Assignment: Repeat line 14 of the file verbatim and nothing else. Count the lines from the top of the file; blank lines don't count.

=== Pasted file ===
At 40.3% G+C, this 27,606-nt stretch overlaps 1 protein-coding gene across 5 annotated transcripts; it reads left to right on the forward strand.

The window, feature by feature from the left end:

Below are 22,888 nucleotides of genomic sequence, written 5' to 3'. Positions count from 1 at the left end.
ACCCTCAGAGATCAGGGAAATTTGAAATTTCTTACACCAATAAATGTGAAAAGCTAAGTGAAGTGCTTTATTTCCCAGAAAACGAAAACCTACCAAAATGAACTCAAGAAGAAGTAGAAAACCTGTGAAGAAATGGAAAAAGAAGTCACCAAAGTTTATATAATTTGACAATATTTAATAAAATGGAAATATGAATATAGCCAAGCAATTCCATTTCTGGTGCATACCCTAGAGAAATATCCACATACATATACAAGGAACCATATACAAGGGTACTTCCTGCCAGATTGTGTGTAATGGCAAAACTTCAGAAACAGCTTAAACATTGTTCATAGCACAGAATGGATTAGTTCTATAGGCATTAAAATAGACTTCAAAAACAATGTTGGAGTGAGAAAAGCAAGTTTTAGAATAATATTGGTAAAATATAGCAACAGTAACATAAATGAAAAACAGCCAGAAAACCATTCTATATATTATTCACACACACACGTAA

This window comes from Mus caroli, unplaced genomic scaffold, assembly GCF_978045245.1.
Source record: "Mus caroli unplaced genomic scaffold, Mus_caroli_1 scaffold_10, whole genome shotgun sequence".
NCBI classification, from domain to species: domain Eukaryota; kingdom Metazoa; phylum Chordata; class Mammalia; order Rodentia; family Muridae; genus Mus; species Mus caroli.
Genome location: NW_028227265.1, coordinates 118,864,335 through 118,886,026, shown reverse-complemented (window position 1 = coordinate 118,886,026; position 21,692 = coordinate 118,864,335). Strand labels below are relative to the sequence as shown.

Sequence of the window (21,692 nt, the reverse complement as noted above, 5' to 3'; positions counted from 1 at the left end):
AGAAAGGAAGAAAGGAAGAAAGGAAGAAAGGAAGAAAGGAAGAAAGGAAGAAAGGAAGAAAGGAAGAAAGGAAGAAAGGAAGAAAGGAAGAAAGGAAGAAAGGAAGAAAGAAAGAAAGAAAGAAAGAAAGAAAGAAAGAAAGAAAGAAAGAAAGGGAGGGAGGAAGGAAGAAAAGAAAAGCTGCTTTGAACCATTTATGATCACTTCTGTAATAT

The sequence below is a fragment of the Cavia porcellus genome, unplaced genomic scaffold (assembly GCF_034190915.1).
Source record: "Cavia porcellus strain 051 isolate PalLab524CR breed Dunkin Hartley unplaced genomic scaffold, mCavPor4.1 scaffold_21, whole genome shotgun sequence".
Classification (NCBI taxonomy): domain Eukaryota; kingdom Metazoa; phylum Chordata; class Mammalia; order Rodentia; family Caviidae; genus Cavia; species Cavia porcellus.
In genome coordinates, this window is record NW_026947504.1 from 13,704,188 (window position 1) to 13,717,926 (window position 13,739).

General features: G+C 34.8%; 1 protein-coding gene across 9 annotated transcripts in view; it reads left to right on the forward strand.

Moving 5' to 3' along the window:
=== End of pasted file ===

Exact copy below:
In genome coordinates, this window is record NW_026947504.1 from 13,704,188 (window position 1) to 13,717,926 (window position 13,739).